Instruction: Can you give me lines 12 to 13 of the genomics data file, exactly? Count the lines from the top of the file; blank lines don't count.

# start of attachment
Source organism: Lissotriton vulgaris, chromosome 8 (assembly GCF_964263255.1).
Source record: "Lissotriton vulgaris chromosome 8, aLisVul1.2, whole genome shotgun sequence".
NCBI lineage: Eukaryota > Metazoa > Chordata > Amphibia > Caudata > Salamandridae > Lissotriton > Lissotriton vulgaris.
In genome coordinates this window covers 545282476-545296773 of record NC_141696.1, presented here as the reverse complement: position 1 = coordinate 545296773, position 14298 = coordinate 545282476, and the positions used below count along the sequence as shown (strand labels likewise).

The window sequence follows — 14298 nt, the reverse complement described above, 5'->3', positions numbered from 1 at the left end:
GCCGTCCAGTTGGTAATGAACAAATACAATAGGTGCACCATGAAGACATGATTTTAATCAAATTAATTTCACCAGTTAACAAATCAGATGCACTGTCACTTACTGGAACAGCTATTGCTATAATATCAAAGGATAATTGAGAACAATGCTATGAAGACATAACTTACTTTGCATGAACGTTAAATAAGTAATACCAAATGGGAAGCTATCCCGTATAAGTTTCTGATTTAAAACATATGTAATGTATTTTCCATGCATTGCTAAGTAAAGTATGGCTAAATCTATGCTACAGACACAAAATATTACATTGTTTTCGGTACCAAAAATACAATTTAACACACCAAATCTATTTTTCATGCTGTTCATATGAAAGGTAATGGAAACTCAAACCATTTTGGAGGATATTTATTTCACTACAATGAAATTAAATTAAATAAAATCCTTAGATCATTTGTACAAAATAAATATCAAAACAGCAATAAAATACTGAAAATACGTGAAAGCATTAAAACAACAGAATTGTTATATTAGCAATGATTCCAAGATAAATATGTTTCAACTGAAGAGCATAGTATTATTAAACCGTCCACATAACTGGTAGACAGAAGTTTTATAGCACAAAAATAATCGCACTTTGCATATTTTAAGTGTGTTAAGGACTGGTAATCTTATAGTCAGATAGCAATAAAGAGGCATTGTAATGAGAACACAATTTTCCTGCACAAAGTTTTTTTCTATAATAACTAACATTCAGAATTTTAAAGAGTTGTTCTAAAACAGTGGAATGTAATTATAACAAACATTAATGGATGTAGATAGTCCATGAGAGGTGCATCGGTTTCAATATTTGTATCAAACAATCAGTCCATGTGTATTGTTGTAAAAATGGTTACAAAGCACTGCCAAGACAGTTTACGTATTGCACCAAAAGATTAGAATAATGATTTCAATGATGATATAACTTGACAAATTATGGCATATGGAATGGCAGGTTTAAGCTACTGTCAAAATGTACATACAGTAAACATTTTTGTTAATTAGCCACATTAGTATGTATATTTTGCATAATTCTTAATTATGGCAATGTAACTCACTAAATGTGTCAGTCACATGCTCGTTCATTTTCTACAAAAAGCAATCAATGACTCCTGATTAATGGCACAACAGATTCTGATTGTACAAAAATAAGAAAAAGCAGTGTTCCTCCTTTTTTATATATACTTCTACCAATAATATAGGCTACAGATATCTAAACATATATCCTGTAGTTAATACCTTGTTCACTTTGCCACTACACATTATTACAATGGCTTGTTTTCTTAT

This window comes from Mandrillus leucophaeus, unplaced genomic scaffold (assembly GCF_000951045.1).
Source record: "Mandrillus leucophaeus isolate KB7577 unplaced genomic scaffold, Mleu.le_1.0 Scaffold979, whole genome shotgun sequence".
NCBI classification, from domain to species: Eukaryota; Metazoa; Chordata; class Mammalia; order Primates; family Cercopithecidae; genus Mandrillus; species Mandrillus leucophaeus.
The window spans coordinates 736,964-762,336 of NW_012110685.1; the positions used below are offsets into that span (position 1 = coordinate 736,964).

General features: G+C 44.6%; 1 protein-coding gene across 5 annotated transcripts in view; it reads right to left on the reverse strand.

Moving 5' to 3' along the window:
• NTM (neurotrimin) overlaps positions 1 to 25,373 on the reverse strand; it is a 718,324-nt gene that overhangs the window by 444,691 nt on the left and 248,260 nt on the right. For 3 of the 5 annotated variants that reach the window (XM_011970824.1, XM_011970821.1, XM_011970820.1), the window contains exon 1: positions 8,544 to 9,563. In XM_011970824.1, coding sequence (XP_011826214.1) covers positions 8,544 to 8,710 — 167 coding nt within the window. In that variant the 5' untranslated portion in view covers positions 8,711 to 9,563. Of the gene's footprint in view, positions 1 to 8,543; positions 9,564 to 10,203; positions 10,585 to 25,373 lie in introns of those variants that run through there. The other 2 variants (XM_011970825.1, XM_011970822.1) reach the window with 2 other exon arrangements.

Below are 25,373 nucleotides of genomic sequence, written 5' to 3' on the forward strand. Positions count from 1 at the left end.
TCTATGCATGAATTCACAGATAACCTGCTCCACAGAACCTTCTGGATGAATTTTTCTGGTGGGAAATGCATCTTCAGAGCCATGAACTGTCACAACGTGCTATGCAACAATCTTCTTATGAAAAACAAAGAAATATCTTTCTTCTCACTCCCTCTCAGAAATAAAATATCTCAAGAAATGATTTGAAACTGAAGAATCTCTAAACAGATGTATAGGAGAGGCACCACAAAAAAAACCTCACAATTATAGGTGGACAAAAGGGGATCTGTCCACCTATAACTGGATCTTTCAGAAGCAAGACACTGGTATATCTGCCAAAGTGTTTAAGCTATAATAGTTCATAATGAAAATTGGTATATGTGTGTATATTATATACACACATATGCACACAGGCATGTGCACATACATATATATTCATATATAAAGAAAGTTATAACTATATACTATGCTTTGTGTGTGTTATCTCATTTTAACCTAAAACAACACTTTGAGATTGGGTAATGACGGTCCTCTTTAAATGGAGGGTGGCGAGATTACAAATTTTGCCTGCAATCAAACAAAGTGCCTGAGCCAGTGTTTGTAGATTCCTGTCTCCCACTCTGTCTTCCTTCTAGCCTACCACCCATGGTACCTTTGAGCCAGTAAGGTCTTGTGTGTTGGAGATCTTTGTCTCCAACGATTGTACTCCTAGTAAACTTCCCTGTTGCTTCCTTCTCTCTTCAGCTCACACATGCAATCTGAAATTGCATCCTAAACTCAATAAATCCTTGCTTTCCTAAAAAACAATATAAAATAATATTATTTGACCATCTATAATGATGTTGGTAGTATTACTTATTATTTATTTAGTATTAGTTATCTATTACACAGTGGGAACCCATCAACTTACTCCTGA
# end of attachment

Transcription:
Moving 5' to 3' along the window:
• NTM (neurotrimin) overlaps positions 1 to 25,373 on the reverse strand; it is a 718,324-nt gene that overhangs the window by 444,691 nt on the left and 248,260 nt on the right. For 3 of the 5 annotated variants that reach the window (XM_011970824.1, XM_011970821.1, XM_011970820.1), the window contains exon 1: positions 8,544 to 9,563. In XM_011970824.1, coding sequence (XP_011826214.1) covers positions 8,544 to 8,710 — 167 coding nt within the window. In that variant the 5' untranslated portion in view covers positions 8,711 to 9,563. Of the gene's footprint in view, positions 1 to 8,543; positions 9,564 to 10,203; positions 10,585 to 25,373 lie in introns of those variants that run through there. The other 2 variants (XM_011970825.1, XM_011970822.1) reach the window with 2 other exon arrangements.